July 13, 2007 Features & Images » Feature Story

Watershed moment 

A former California timber town becomes ground zero in the battle over bottled water

click to enlarge Nestle Representative. Dave Palais speaks to a small group at the site of a planned bottled water plant in McCloud, California. Photo by Lucas Mobley.
  • Nestle Representative. Dave Palais speaks to a small group at the site of a planned bottled water plant in McCloud, California. Photo by Lucas Mobley.

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“How did two loggers, two housewives, and a retired insurance salesman get to sell water that belongs to us all?” Connaughton asks, referring to the service district board. She runs a small bookstore, knits in her spare time, and enjoys the town with its mild-mannered residents who wave to each other in passing. Though her first impulse was to flee to a new town, she resisted, and has instead become the leader of the local opposition.

She and her allies are haunted by the thought of a massive facility sitting on the town’s historic mill site, its fluorescent glow intruding on McCloud’s starry nights, and an endless barrage of delivery trucks devastating the mountain silence. Worse, she wonders what the water mining will do to the water table. Nestlé would withdraw 1,600 acre-feet of spring water per year, an amount about equal to the town’s yearly use. Measurements over the past two years indicate that there’s plenty of water to go around — at least 9,000 acre-feet per year flow from the spring. But Steve Bachmann, a local Forest Service hydrologist, says that the unique volcanic hydrology of Mount Shasta, with its lava tubes and springs that can appear and disappear from one year to the next, is poorly understood. No one really knows what effect a severe drought or global warming might have, he says. This uncertainty has drawn California Trout and Trout Unlimited into the fray; the springs feed an important tributary to the McCloud River, a renowned fishing stream and the mainstay of the local tourism economy.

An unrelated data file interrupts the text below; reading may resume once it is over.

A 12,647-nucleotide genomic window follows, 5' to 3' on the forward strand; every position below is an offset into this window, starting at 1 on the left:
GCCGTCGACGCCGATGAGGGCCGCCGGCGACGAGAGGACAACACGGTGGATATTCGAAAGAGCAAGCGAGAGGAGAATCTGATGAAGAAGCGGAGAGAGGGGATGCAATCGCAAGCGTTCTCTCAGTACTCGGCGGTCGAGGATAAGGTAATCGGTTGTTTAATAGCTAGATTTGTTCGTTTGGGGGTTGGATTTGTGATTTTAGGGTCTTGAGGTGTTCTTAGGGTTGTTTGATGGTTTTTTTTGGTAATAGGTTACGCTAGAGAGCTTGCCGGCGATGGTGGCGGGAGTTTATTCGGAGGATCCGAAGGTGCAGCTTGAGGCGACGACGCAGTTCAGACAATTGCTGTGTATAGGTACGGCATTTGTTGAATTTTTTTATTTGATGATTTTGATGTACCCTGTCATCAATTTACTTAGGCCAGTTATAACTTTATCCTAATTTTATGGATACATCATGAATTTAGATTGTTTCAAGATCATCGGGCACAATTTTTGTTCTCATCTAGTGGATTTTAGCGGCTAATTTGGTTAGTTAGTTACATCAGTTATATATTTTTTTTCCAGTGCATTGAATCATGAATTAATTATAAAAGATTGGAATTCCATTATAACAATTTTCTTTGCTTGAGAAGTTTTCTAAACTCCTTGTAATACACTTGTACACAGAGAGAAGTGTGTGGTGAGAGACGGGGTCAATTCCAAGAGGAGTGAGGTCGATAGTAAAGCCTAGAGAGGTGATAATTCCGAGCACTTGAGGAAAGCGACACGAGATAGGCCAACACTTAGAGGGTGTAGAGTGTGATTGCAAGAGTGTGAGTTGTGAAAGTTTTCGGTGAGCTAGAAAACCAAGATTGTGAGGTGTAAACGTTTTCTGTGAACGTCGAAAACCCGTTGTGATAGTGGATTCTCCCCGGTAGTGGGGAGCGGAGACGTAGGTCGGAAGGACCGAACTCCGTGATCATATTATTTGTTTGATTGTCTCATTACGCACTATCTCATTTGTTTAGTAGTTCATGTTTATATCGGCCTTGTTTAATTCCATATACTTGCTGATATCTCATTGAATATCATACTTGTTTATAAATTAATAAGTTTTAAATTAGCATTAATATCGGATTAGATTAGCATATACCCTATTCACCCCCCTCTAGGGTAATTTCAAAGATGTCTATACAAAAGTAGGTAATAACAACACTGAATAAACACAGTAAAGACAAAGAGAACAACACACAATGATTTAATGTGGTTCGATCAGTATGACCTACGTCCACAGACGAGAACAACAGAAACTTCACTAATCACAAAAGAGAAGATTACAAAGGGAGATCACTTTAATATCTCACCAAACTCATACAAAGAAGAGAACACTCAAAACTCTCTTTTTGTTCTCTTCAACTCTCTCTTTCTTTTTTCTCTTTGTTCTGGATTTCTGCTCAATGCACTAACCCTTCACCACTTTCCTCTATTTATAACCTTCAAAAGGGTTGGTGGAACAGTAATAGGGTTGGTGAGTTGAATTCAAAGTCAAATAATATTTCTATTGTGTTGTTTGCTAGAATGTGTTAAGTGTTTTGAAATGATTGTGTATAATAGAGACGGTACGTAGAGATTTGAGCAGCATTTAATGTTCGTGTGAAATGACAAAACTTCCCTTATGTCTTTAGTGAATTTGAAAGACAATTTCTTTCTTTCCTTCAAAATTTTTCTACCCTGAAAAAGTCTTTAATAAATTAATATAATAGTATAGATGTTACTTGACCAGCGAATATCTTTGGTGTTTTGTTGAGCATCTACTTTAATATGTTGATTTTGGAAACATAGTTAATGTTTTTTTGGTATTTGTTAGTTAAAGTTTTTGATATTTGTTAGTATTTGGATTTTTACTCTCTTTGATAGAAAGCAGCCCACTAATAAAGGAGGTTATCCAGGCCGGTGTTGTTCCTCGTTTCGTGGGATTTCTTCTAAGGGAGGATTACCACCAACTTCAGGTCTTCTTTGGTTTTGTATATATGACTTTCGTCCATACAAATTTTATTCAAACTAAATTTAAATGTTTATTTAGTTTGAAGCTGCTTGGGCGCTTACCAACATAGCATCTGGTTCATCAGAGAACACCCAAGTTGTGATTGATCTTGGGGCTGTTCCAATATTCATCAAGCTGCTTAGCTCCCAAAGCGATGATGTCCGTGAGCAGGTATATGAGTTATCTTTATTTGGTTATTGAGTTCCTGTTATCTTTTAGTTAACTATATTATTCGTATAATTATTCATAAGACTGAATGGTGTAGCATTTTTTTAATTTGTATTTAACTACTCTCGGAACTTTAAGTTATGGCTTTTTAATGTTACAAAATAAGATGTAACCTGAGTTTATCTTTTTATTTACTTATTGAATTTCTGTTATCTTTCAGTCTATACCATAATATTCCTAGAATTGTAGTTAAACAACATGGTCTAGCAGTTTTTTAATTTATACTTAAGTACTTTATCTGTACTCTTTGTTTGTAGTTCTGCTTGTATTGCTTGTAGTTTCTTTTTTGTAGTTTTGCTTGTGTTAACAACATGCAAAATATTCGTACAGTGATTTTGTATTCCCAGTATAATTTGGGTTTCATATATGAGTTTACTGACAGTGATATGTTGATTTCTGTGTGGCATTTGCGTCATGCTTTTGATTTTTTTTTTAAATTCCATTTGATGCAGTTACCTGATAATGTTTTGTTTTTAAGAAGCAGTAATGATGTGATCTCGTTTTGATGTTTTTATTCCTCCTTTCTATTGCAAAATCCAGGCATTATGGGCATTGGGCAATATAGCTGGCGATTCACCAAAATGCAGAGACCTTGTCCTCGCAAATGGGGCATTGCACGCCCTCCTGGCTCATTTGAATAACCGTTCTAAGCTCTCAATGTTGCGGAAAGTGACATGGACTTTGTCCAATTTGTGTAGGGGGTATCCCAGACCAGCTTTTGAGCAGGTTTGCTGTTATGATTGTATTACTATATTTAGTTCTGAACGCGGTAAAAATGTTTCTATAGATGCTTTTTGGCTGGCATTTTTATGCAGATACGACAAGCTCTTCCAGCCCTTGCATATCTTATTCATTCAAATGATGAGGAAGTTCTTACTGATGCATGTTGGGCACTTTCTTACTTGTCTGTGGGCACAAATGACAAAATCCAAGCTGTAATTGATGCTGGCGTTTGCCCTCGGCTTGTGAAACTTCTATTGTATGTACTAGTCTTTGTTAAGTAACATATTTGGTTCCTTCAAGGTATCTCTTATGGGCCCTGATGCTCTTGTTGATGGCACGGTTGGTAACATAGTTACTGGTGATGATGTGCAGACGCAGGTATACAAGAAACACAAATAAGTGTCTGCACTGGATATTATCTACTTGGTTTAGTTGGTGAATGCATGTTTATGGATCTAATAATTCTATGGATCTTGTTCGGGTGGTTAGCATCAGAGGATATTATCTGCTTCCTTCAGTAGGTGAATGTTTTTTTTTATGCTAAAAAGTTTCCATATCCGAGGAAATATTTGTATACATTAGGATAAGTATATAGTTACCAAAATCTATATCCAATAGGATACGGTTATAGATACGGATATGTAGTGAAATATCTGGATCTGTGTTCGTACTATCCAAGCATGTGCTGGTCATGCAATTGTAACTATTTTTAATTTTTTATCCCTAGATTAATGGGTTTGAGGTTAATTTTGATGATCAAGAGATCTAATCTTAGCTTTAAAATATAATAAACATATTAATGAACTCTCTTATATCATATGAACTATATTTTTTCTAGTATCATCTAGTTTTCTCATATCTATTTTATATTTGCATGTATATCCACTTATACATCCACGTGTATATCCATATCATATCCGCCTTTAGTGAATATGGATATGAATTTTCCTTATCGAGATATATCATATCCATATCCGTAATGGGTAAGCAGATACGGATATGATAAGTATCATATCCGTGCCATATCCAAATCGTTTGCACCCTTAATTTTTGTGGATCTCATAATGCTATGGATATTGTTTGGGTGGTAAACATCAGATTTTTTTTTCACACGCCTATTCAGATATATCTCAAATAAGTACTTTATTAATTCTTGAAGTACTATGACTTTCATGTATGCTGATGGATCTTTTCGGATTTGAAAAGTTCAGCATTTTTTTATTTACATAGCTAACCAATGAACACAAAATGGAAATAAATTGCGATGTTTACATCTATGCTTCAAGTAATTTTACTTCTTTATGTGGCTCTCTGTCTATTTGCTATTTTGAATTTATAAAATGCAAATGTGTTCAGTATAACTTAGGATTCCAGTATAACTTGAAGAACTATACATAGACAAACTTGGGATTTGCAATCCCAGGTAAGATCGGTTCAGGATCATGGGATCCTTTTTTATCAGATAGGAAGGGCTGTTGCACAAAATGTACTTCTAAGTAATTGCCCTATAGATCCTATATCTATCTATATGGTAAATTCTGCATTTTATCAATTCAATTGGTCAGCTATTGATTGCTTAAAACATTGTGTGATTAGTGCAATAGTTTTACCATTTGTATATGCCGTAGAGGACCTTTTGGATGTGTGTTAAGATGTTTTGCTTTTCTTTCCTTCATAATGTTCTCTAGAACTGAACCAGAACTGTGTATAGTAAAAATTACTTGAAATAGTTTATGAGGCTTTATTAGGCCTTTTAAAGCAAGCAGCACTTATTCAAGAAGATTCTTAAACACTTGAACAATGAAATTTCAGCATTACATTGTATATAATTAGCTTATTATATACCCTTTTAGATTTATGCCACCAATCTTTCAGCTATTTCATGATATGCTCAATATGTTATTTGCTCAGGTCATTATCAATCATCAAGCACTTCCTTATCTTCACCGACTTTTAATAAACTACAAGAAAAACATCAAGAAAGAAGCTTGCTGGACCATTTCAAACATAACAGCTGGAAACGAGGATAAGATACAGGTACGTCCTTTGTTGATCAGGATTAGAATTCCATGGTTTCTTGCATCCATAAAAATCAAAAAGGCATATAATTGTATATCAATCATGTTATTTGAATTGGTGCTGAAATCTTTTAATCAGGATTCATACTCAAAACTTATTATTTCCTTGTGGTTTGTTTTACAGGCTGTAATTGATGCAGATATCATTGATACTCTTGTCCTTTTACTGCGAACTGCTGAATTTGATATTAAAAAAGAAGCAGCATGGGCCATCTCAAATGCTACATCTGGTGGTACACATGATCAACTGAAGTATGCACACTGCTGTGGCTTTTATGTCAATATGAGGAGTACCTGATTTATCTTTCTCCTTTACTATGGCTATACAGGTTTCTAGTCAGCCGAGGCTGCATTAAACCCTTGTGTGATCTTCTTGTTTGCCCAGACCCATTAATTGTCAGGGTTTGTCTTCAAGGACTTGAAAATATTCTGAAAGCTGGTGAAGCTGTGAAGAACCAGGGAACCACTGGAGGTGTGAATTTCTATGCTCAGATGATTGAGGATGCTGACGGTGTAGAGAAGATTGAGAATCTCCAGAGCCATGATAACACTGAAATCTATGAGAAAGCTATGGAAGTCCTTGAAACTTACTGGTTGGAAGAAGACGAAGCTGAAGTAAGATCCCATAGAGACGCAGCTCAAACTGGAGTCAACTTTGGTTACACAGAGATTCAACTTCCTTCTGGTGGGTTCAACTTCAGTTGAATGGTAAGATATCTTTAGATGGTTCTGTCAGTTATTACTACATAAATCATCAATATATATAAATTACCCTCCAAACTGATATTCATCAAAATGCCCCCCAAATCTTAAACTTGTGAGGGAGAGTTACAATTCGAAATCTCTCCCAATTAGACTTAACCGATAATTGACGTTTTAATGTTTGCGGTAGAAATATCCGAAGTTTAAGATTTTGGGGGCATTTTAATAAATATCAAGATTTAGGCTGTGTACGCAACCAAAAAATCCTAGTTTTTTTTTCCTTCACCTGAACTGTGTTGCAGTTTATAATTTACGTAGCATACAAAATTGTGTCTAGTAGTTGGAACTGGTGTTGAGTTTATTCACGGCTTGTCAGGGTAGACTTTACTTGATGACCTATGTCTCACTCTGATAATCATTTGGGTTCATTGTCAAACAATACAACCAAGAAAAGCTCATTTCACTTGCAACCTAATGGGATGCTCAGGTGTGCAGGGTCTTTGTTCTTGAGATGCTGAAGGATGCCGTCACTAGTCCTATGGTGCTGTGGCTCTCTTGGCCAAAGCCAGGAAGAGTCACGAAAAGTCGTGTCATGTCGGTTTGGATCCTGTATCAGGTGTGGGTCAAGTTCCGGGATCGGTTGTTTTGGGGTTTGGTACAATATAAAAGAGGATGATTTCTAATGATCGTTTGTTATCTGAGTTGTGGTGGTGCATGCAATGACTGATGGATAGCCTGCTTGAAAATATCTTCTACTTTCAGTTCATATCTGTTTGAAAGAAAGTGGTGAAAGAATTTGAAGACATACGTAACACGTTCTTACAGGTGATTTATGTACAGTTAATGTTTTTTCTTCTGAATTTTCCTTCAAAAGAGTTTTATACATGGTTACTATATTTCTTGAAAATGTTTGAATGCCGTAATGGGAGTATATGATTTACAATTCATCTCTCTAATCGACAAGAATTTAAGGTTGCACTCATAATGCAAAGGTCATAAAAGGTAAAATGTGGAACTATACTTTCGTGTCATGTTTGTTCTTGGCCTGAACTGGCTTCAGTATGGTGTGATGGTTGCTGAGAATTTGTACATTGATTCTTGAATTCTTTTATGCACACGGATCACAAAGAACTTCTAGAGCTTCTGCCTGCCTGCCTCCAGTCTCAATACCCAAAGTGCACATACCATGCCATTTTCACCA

Though the contract requires that Nestlé be treated like any other member of the water district, paying the same rate and subject to the same cutbacks in times of drought, the terms are unsettling. Nestlé can draw up to 1,800,000 gallons of water every day at a cost of just 8 cents for 1,000 gallons. That’s 8 cents for enough water to fill 3,780 Arrowhead 1-liter bottles, each of which can sell for $1.50 or more down at the local convenience store. It’s potentially a huge profit margin, though Palais won’t release an exact figure; it’s protected, he says, “like the Coke formula.” And, for the next 100 years, as the value of water inevitably rises, McCloud will have no chance to look for a better deal: Nestlé’s contract forbids the town from selling water to any potential competitors.

For environmental groups campaigning against bottled water, McCloud makes the perfect poster child. Poised at the headwaters of the Sacramento River, the area sits at a critical juncture for California’s water supply. “Mount Shasta is a symbol of Northern California,” says Ruth Caplan, organizer of the Sierra Club’s Water Privatization Task Force, which fights corporate control of water. The organization uses McCloud as a cautionary tale: Communities should take a closer look at water bottling, activists say, and pass ordinances preventing the bulk export of surface and groundwater. “This is just the beginning,” says Caplan. For her, the war is not over until all communities are granted democratic control of their water.

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